A reflection on our social impact investing between June 2020 – June 2021
As a community foundation we know full well the potential of pooling assets to deliver a more powerful impact. This year we reaffirmed that philosophy as preferred practice of collaborating with other investors – notably other foundations – on larger, and sometimes ground-breaking initiatives so that we can share the due diligence, best practices and risk. But it was also a year of firsts.
This year has marked a turning point in Toronto Foundation’s ability to put more of our assets to use for good. With the onboarding of RockCreek as our new Outsourced Chief Investment Officer, we’re on track to significantly increase the percentage of socially responsible investments in our main investment pool. Already this year money has been re-allocated to such investments and we expect that our board of directors will formally approve the foundation’s direction in socially responsible investing before the end of 2021.
Building on our COVID-recovery and equity lenses, we now also evaluate our social impact investments on whether and how those initiatives are led by and serve Black and Indigenous communities, as well as people of colour.
Finally, we expanded beyond traditional debt and limited partnerships with the approval of our first social impact bond, which closed in September 2021. Social impact bonds have returns that are tied to the measurable outcomes achieved. We see a promising future for social impact bonds.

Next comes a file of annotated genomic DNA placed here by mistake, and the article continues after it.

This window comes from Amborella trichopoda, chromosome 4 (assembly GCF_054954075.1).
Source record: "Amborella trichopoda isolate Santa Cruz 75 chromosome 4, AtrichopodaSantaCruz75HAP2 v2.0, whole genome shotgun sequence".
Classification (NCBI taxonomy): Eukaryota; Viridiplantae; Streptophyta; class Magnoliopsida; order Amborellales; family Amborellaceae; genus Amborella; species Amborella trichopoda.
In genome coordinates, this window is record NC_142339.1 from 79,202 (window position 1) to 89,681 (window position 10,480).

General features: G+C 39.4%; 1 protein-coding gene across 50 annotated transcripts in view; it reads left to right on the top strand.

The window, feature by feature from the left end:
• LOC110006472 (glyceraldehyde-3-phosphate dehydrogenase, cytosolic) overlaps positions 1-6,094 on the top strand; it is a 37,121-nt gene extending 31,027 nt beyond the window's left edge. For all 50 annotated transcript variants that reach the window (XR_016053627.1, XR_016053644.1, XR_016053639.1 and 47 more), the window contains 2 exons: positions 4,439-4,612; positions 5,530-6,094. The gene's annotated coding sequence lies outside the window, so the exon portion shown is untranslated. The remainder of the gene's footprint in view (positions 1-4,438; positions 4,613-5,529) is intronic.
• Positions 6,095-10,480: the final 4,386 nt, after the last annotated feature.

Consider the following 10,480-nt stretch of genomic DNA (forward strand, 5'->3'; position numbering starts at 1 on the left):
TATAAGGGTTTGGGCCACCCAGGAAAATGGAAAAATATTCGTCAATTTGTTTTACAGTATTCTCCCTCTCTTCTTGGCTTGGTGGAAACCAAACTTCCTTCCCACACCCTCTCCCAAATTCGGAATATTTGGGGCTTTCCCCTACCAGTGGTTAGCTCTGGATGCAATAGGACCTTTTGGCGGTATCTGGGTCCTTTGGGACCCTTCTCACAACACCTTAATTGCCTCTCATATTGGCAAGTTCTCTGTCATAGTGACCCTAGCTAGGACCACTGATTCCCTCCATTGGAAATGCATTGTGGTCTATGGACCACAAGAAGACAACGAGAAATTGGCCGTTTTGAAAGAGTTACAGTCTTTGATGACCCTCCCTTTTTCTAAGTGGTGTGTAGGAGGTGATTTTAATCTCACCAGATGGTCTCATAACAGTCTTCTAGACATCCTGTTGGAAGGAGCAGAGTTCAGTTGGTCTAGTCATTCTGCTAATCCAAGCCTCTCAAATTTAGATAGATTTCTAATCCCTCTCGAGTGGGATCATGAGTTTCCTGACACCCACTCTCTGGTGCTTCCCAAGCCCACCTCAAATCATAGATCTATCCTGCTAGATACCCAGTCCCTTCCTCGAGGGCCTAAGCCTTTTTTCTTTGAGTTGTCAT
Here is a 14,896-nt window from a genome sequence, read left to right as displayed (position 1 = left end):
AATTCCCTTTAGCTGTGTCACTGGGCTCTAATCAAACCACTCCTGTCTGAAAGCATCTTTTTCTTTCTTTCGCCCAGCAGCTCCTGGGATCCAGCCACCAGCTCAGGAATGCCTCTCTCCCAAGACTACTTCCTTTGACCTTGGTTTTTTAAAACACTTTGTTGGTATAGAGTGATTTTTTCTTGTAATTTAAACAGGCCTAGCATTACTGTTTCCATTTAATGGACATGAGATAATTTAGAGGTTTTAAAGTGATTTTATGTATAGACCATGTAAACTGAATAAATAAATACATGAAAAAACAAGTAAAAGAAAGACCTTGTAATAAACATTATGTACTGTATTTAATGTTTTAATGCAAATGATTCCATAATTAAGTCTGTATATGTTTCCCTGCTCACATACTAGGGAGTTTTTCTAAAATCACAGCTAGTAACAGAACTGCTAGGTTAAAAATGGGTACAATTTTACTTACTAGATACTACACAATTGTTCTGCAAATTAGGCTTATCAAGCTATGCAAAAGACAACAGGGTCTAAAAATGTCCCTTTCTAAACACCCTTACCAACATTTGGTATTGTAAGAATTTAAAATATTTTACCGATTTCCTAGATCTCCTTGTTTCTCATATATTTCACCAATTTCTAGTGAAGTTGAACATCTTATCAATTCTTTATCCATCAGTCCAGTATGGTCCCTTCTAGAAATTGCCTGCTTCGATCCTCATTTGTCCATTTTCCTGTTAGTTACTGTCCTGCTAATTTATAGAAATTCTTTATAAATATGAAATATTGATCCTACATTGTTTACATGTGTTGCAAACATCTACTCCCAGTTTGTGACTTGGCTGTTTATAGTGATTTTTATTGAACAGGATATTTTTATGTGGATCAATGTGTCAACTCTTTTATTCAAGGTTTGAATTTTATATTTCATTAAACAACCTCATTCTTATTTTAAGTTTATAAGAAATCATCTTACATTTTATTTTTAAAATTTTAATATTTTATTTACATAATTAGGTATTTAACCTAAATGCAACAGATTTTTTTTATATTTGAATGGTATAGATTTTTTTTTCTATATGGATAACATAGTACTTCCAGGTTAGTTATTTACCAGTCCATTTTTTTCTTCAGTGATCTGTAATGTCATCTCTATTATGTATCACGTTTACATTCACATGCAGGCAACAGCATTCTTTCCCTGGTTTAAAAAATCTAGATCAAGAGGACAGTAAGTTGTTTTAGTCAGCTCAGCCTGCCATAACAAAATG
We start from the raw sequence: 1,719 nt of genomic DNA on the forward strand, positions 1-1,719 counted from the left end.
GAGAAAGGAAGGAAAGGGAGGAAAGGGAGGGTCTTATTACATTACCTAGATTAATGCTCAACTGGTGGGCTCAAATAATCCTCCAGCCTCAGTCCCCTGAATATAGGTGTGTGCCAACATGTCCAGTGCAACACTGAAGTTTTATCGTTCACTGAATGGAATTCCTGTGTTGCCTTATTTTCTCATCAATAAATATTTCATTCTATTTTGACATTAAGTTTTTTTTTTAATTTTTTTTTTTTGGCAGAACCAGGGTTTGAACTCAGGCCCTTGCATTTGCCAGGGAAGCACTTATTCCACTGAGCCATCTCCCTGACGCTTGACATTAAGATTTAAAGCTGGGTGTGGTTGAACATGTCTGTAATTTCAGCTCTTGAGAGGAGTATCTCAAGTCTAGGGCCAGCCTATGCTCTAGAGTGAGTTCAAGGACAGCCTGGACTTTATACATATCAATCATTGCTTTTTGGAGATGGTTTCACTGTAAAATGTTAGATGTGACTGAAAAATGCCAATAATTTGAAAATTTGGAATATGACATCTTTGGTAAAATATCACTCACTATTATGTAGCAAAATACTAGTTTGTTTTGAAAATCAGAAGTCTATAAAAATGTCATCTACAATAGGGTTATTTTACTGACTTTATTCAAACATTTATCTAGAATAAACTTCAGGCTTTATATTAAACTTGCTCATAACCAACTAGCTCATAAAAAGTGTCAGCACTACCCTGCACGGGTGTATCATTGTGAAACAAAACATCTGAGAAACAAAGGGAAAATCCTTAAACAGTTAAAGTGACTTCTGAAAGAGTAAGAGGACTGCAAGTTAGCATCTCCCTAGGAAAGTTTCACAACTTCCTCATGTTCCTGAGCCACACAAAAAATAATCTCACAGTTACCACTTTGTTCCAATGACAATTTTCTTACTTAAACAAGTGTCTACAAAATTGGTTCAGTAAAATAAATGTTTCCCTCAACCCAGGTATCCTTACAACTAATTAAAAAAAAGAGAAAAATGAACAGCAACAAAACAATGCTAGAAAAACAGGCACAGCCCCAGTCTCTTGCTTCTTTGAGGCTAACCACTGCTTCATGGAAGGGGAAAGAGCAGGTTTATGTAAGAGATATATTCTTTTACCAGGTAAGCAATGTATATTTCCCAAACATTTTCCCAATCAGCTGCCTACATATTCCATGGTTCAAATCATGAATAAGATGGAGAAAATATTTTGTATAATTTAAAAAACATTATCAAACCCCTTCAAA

Denise Arsenault, Chief Operating Officer
From June 2020 to June 2021, we made three new investments. To June 30 2021, we have made a total of 14 social impact investments.
It’s telling that we’ve now bought one of Canada’s first community bonds as well as one of the few national social impact bonds available. We’re ready to scale up and so is the sector. We hope you’ll join us.
Profiles of the 2020-2021 Investees
Parkdale's Neighbourhood Land Trust:
Preserve and Protect Guarantee Program
For many years, rooming houses have provided an important source of deeply affordable housing. But the Parkdale community was witnessing an alarming trend: affordable rooming houses and small buildings were disappearing. And the community had not been able to stop that decline.
Raven Indigenous Capital Partners
There is growing recognition that the Indigenous economy, valued at $32 billion, has enormous potential and its growth rate is outpacing the national rate.
While loans and debt-based capital are sometimes available to Indigenous entrepreneurs, founders of Raven Indigenous Capital Partners (Raven) believe a customized approach is essential.
SKETCH: Project Home
For 25 years, SKETCH has called the Queen West neighbourhood home and annually engages close to 1,000 young people, who live on the margins, through the transformative power of the arts.